Meanwhile, back in the Delos labs, Maeve lingers on borrowed time, the labrats having discovered how she has been controlling other hosts and thus weaponizing Clementine as a way of getting the rogue hosts to kill each other. With her secret out, Maeve is worthless to them and scheduled for destruction. The virtual ghost of Robert Ford, however, pays her a visit and tinkers with her settings, likely offering her a way out of her predicament and ensuring she’s around for season three.

Who else survives into season three seems open to conjecture. To me, Ed Harris and Anthony Hopkins are the secret heart of Westworld (evidenced by the feeling that ‘something’ was missing for the first half of this season until Ford returned) and if either of them left the show I’d be devastated, frankly. Lets just hope William can keep on surviving being riddled with bullets and that Ford can somehow continue cheating virtual death. These two guys are great and really chew the scenery with aplomb.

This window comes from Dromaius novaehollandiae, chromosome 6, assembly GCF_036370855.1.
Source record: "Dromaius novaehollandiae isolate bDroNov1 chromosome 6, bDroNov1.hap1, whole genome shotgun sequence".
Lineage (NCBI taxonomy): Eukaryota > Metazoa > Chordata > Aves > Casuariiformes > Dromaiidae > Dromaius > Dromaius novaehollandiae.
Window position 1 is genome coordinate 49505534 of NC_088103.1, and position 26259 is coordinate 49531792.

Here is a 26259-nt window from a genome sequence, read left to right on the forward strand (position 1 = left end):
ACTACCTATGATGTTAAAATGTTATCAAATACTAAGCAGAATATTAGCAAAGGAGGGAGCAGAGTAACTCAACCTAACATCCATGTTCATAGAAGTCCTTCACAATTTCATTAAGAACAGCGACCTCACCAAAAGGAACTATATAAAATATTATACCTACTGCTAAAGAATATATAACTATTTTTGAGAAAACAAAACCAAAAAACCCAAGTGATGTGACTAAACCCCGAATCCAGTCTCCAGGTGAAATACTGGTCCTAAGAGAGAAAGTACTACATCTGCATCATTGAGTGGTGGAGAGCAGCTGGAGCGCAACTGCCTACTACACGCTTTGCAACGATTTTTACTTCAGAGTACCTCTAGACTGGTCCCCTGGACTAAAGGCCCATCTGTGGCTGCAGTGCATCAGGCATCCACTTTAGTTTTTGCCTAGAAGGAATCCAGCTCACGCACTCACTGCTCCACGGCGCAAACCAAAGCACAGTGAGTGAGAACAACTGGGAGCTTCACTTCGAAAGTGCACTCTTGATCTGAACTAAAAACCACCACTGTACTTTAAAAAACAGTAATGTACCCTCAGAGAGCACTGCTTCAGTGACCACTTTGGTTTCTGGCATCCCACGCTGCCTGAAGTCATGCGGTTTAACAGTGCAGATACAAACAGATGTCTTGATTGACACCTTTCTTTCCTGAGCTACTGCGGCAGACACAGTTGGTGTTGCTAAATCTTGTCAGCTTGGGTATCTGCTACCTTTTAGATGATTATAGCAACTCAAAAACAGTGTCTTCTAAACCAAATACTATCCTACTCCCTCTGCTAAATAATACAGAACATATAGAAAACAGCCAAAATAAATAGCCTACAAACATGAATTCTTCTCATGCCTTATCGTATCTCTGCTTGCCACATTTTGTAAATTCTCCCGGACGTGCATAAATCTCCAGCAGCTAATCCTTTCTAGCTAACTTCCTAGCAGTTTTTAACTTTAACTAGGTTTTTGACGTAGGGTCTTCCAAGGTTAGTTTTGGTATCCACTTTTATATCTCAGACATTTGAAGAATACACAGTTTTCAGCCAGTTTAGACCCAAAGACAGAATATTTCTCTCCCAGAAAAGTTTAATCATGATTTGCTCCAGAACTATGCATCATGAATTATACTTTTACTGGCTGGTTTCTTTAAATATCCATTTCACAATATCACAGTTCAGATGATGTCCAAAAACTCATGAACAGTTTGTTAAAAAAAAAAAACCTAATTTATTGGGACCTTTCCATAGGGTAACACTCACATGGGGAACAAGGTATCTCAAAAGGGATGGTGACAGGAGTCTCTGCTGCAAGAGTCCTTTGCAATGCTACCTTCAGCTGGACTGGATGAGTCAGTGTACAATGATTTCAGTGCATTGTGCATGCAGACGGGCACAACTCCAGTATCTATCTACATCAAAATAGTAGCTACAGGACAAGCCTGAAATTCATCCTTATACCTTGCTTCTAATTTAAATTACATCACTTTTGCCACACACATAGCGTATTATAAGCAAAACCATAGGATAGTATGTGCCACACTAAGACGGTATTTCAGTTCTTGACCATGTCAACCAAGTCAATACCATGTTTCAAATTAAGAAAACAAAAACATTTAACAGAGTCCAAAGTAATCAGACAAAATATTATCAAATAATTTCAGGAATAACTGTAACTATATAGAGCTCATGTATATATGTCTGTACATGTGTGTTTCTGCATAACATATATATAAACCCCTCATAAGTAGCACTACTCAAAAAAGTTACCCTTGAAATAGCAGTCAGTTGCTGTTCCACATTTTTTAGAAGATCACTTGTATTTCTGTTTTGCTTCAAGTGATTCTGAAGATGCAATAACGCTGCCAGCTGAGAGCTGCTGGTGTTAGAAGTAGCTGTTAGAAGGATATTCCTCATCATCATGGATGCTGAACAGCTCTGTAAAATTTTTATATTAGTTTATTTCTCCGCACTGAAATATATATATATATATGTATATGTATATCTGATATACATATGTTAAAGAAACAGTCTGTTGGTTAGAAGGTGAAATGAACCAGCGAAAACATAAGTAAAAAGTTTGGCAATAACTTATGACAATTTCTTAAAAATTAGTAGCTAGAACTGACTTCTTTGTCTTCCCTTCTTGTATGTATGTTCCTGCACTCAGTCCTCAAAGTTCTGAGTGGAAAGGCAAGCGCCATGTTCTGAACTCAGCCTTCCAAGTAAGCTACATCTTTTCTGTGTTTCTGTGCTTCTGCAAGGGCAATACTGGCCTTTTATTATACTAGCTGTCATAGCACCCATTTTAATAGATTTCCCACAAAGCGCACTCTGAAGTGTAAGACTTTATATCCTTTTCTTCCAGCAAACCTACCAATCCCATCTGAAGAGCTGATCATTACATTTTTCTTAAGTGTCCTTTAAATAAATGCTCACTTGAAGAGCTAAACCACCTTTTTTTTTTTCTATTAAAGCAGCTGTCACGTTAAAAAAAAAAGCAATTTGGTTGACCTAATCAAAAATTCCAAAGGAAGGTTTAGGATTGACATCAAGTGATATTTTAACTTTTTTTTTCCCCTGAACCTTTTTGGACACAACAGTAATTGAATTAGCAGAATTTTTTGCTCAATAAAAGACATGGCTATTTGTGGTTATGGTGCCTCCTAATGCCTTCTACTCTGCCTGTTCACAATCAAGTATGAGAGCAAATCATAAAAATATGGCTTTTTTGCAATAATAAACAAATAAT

I guess all (or most, anyway) will be revealed next week. Here’s hoping there’s not too many deaths coming up…

Initial thoughts on Black Panther (2018)

bp1.pngUnderwhelming. I actually watched this last weekend and have hesitated regards posting a review simply because I thought I would re-watch it again, give it another chance. Unfortunately, I have not had the opportunity to do so due to illness so here I am, writing this post based on initial feelings that might be subject to reappraisal later.